As a solution, we decided to set certain periods on October 21 and 22 when no attitude control would be performed in order to estimate Itokawa’s mass based on the movement of HAYABUSA during the period. In addition, in November, we conducted several descents to Itokawa including touchdowns. In the second rehearsal descent conducted on November 12, we estimated the asteroid’s mass using the descent orbit. These mass estimates were made without use of range and Doppler data. Instead, we used data of the distance from Itokawa’s surface measured by LIDAR and photographs of the asteroid to determine HAYABUSA’s accurate orbit and simultaneously to calculate Itokawa’s mass. In the second rehearsal descent, in particular, the mass was estimated for the two periods under the initiative of the Kobe University’s LIDAR team. Fig. 4 shows the orbital profiles when the mass was estimated. It shows that HAYABUSA flew close by the asteroid. Itokawa’s distribution of matter (i.e., Itokawa’s shape) was considered in these estimations; it was not treated as a single mass point.

Figure 4
Figure 4. Two paths from Nov. 11 to 12 wherein mass estimation was performed during the descent
In the Nov. 11 data, the light blue solid line shows measured values while the red line shows the obtained orbit. In the Nov. 12 data, the marks show measured value while the dotted line shows the obtained orbit. They correspond to C and D in the Table respectively. The figure was produced by Shinsuke Abe (Kobe University) and Daniel Scheeres (University of Michigan). The shape of Itokawa is according to the Aizu shape model, Ver. 5.04.

The mass estimates above are summarized in the Table. These results were obtained by different techniques for different paths by different independent groups. The results coincide within the error range, and Itokawa’s estimated mass is the weighted mean of these values, 3.51x1010kg. From the aspect of science, density is more focused than mass. An accurate estimate of the volume of an object is required to calculate its density. According to the Aizu model for shape, Itokawa’s volume is estimated at 1.84x107m3. Itokawa’s density is accordingly about 1.9g/cm3. This value is considerably smaller than that of other same-type asteroids and, therefore, is important information for further study of Itokawa’s structure or origin.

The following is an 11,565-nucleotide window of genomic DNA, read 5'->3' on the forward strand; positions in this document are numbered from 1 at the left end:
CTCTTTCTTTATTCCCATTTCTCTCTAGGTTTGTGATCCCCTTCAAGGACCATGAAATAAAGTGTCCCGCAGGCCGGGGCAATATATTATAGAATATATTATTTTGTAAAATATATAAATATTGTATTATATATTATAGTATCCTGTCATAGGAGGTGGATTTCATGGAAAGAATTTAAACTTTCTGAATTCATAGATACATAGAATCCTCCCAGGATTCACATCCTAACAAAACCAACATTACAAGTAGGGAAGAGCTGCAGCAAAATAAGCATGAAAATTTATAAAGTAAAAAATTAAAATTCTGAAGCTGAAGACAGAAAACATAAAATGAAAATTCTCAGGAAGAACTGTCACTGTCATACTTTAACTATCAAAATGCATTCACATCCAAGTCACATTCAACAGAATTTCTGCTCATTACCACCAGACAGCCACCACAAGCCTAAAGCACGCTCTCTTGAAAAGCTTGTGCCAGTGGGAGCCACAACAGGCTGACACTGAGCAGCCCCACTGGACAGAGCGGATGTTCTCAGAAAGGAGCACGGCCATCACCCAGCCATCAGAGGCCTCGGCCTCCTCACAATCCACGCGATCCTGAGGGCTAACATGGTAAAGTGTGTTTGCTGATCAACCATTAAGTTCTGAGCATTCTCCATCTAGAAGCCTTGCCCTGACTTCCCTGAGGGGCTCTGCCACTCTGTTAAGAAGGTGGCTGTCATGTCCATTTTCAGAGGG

Table. Results of Itokawa’s mass estimation

Toward further analysis

The above outlines the initial analysis of Itokawa’s mass. With more precise analysis of HAYABUSA’s orbit in the future, more exact findings on the asteroid’s mass can be revealed. This is our first attempt to estimate the mass of a small asteroid such as Itokawa. Initially, we had some concerns on this challenge that, for example, it might be impossible to identify the mass without the explorer circling around Itokawa or it might be difficult to separate solar-radiation pressure. These were, in fact, not big problems. Instead, we found that the major obstacle for mass estimation was disturbance to the explorer’s orbital motion caused by orbital and attitude control. We will proceed with further data analysis of HAYABUSA. We also expect to have an opportunity to explore other asteroids in the future.